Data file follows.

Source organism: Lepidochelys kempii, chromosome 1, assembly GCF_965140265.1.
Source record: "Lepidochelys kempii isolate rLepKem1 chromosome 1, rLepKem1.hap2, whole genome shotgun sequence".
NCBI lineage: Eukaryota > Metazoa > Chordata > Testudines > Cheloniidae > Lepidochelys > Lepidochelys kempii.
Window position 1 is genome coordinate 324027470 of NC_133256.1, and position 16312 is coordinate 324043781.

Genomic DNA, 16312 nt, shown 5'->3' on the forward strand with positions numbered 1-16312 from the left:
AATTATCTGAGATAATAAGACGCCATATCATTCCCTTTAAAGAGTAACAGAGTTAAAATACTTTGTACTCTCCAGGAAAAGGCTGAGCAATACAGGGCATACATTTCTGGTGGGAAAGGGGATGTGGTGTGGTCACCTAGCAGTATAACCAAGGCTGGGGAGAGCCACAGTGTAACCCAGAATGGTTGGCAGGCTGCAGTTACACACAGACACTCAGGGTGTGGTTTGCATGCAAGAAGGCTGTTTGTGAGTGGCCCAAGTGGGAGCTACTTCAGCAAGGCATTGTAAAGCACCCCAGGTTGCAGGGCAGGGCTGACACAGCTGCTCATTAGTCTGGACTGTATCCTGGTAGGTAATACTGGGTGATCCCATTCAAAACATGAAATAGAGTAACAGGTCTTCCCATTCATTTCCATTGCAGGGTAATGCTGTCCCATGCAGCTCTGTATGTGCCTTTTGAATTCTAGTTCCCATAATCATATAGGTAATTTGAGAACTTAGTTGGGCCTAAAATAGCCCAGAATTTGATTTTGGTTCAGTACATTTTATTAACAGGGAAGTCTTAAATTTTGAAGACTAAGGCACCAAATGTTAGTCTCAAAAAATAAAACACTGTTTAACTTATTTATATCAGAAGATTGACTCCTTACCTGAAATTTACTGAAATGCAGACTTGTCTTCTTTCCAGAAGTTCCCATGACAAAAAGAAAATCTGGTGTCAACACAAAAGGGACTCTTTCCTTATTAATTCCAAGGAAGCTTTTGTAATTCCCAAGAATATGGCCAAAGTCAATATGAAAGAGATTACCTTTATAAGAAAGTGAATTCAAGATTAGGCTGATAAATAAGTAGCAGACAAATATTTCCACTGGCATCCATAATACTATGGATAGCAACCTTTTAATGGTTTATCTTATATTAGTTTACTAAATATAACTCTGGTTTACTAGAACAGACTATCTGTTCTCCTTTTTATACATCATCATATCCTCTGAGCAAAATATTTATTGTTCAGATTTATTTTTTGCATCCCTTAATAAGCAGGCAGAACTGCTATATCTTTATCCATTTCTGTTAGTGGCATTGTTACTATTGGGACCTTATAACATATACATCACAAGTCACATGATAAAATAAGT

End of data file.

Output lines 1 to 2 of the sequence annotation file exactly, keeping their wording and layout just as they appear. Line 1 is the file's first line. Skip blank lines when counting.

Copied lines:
Source organism: Lepidochelys kempii, chromosome 1, assembly GCF_965140265.1.
Source record: "Lepidochelys kempii isolate rLepKem1 chromosome 1, rLepKem1.hap2, whole genome shotgun sequence".